The Tarai region of Nepal is a narrow strip of flat land bordering India. Being part of the plain of the river Ganges, its southern area is very fertile agricultural land. Its northern part is marshy and abounds in wild animals. Today, part of this area forms the Royal Chitwan National Park, a Natural World Heritage Site. The Nepali Rana rulers had used this area as a royal hunting reserve from 1846 to 1951, and had maintained a good supply of game for themselves and their guests through the strict enforcement of game laws. "The forested areas of the Tarai are the home of tigers and leopards, gaurs (wild ox), occasional elephants and buffalo, and many deer ... The Lesser Rapti Valley, in the Chitawan district, is one of the last homes of the great Indian rhinoceros (Rhinoceros unicornis)." (Encyclopaedia Britannica, s.v. Nepal).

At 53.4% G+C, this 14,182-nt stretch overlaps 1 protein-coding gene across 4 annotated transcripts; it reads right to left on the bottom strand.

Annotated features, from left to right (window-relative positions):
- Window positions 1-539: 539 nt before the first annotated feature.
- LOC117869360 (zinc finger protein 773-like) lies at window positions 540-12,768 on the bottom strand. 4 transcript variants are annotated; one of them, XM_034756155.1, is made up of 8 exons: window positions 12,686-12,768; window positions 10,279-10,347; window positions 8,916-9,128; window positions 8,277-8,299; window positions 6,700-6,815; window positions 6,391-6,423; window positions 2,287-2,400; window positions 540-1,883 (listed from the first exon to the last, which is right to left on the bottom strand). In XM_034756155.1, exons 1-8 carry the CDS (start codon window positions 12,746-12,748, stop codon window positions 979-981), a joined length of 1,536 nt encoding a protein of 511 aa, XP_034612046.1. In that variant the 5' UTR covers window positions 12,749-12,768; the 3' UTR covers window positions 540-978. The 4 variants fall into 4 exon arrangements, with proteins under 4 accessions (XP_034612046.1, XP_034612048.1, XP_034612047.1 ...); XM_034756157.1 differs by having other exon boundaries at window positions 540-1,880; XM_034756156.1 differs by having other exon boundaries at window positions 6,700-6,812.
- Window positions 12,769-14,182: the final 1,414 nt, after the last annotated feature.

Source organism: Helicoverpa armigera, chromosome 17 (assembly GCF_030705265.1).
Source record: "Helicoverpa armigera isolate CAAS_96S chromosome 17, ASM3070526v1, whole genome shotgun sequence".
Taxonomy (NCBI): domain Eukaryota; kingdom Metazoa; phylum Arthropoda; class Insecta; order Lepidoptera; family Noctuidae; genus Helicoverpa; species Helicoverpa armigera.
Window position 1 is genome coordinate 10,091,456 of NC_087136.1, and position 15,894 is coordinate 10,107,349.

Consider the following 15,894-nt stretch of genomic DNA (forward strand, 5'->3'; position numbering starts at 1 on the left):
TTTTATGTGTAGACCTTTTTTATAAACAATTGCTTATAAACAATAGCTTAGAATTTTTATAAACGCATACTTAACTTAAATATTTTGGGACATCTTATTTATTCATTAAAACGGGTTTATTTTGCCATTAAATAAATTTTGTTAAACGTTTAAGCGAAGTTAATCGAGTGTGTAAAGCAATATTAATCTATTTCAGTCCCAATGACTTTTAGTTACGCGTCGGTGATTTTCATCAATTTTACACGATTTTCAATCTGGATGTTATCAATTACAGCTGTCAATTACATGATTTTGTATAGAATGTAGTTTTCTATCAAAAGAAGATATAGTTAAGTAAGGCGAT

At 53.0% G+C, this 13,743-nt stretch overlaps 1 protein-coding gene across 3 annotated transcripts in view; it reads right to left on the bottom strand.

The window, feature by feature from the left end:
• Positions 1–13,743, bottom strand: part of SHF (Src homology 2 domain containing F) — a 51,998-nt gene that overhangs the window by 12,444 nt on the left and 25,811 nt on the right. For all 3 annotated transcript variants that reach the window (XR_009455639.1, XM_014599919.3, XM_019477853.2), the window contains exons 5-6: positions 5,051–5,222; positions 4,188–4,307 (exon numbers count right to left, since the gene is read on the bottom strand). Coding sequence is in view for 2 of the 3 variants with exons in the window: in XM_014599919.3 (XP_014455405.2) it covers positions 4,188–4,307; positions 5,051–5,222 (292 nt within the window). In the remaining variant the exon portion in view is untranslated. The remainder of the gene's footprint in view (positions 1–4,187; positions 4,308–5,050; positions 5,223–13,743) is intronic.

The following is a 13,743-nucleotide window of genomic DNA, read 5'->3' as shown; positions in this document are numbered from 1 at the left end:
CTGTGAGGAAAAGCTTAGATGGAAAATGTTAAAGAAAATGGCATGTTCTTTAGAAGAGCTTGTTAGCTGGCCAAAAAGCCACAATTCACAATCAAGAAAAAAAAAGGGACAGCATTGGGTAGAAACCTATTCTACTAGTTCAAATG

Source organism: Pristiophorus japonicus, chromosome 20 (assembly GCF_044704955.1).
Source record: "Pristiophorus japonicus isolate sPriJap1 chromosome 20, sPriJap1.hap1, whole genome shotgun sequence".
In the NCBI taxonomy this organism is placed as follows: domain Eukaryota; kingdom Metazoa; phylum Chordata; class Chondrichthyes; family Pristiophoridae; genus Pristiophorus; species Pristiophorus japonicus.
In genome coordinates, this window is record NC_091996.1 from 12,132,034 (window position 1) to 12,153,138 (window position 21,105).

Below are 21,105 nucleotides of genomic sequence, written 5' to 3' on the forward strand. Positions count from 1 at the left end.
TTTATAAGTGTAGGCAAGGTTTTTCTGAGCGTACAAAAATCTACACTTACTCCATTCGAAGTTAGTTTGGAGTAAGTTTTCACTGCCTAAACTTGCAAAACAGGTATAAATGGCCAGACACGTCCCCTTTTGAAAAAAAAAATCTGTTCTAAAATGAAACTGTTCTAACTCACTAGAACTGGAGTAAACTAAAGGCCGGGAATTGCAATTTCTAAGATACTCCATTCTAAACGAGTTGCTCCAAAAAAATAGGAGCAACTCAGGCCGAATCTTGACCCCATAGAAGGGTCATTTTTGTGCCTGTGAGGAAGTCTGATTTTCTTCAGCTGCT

Adrian Sever describes the King's shoot as follows: "An army of beaters was employed for weeks before the event to drive into a selected area all the big game that inhabited the warm damp jungles of the western Tarai . . . some forty points were selected within the area chosen for the shikar, and kills, usually goats, were tied up so as to establish the number and location of tigers and leopards. They were then hunted in uniquely Nepalese style. The tiger that was reported overnight from a kill was encircled by an enormous ring of elephants and held until dawn and the arrival of the guns. At times, as many as 250 elephants were employed for one circle. As the tiger approached, the ring was contracted until the great cat's escape was cut off. Upon the arrival of the visitors, ten or twelve specially trained elephants were introduced into the circle, which, in some cases was as much as 200 metres in diameter. These proceeded to form a line and march into the patch of jungle in which the tiger was hidden." Eventually, the tiger was flushed out. (Sever, pp.246-247).
Read Olive Smythies detailed description of the style of big-game hunting in Nepal, and the method of using a ring of elephants.